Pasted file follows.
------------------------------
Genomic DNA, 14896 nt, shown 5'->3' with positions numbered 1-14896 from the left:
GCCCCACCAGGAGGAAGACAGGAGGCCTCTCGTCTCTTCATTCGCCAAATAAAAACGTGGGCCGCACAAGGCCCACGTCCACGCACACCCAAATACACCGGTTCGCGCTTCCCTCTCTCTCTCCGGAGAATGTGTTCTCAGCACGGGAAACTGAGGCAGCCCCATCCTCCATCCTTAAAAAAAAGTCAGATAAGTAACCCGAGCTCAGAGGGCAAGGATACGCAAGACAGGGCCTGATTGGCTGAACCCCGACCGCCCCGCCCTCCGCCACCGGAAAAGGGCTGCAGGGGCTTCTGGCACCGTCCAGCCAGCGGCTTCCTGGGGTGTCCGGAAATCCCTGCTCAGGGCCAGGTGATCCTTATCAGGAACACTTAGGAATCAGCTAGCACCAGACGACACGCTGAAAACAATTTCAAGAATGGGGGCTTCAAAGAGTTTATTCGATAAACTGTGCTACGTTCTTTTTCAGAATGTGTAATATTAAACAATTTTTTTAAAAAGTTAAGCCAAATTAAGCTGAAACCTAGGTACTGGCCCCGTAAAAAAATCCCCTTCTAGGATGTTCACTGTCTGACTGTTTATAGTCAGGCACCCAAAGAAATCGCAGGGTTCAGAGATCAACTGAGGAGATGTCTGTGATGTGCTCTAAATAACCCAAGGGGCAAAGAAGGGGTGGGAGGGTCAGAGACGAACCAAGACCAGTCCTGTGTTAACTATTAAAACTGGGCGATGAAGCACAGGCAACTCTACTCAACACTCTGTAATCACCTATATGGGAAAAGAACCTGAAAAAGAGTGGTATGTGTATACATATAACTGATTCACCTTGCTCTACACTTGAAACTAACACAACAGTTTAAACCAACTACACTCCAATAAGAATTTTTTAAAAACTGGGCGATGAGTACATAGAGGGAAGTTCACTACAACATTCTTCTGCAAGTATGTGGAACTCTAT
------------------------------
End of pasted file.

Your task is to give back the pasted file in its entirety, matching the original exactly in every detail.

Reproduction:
Genomic DNA, 14896 nt, shown 5'->3' with positions numbered 1-14896 from the left:
GCCCCACCAGGAGGAAGACAGGAGGCCTCTCGTCTCTTCATTCGCCAAATAAAAACGTGGGCCGCACAAGGCCCACGTCCACGCACACCCAAATACACCGGTTCGCGCTTCCCTCTCTCTCTCCGGAGAATGTGTTCTCAGCACGGGAAACTGAGGCAGCCCCATCCTCCATCCTTAAAAAAAAGTCAGATAAGTAACCCGAGCTCAGAGGGCAAGGATACGCAAGACAGGGCCTGATTGGCTGAACCCCGACCGCCCCGCCCTCCGCCACCGGAAAAGGGCTGCAGGGGCTTCTGGCACCGTCCAGCCAGCGGCTTCCTGGGGTGTCCGGAAATCCCTGCTCAGGGCCAGGTGATCCTTATCAGGAACACTTAGGAATCAGCTAGCACCAGACGACACGCTGAAAACAATTTCAAGAATGGGGGCTTCAAAGAGTTTATTCGATAAACTGTGCTACGTTCTTTTTCAGAATGTGTAATATTAAACAATTTTTTTAAAAAGTTAAGCCAAATTAAGCTGAAACCTAGGTACTGGCCCCGTAAAAAAATCCCCTTCTAGGATGTTCACTGTCTGACTGTTTATAGTCAGGCACCCAAAGAAATCGCAGGGTTCAGAGATCAACTGAGGAGATGTCTGTGATGTGCTCTAAATAACCCAAGGGGCAAAGAAGGGGTGGGAGGGTCAGAGACGAACCAAGACCAGTCCTGTGTTAACTATTAAAACTGGGCGATGAAGCACAGGCAACTCTACTCAACACTCTGTAATCACCTATATGGGAAAAGAACCTGAAAAAGAGTGGTATGTGTATACATATAACTGATTCACCTTGCTCTACACTTGAAACTAACACAACAGTTTAAACCAACTACACTCCAATAAGAATTTTTTAAAAACTGGGCGATGAGTACATAGAGGGAAGTTCACTACAACATTCTTCTGCAAGTATGTGGAACTCTAT